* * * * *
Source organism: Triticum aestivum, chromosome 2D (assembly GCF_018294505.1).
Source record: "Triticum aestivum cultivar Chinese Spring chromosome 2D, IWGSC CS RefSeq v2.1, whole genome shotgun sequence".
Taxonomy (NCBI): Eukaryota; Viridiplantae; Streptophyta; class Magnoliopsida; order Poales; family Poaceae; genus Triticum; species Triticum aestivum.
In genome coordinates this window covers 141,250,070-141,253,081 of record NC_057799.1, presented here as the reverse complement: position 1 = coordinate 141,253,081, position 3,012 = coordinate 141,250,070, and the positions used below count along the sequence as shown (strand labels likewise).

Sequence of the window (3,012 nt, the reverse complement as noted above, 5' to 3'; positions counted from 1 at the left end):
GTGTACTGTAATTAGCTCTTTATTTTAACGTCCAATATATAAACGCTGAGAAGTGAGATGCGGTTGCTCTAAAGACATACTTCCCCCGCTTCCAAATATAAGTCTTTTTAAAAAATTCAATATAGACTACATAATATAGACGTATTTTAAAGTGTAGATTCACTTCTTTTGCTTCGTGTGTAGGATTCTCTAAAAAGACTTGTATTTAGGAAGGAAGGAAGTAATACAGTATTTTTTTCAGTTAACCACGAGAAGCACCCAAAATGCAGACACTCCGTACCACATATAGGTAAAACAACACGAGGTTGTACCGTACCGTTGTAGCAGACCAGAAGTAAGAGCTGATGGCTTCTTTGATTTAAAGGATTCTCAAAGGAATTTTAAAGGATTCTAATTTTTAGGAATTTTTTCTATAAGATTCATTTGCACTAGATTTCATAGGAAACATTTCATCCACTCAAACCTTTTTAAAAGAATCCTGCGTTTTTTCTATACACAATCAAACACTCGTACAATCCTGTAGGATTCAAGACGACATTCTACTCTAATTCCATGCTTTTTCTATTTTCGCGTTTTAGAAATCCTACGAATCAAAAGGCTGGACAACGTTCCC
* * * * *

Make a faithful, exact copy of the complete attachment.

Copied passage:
Source organism: Triticum aestivum, chromosome 2D (assembly GCF_018294505.1).
Source record: "Triticum aestivum cultivar Chinese Spring chromosome 2D, IWGSC CS RefSeq v2.1, whole genome shotgun sequence".
Taxonomy (NCBI): Eukaryota; Viridiplantae; Streptophyta; class Magnoliopsida; order Poales; family Poaceae; genus Triticum; species Triticum aestivum.
In genome coordinates this window covers 141,250,070-141,253,081 of record NC_057799.1, presented here as the reverse complement: position 1 = coordinate 141,253,081, position 3,012 = coordinate 141,250,070, and the positions used below count along the sequence as shown (strand labels likewise).

Sequence of the window (3,012 nt, the reverse complement as noted above, 5' to 3'; positions counted from 1 at the left end):
GTGTACTGTAATTAGCTCTTTATTTTAACGTCCAATATATAAACGCTGAGAAGTGAGATGCGGTTGCTCTAAAGACATACTTCCCCCGCTTCCAAATATAAGTCTTTTTAAAAAATTCAATATAGACTACATAATATAGACGTATTTTAAAGTGTAGATTCACTTCTTTTGCTTCGTGTGTAGGATTCTCTAAAAAGACTTGTATTTAGGAAGGAAGGAAGTAATACAGTATTTTTTTCAGTTAACCACGAGAAGCACCCAAAATGCAGACACTCCGTACCACATATAGGTAAAACAACACGAGGTTGTACCGTACCGTTGTAGCAGACCAGAAGTAAGAGCTGATGGCTTCTTTGATTTAAAGGATTCTCAAAGGAATTTTAAAGGATTCTAATTTTTAGGAATTTTTTCTATAAGATTCATTTGCACTAGATTTCATAGGAAACATTTCATCCACTCAAACCTTTTTAAAAGAATCCTGCGTTTTTTCTATACACAATCAAACACTCGTACAATCCTGTAGGATTCAAGACGACATTCTACTCTAATTCCATGCTTTTTCTATTTTCGCGTTTTAGAAATCCTACGAATCAAAAGGCTGGACAACGTTCCC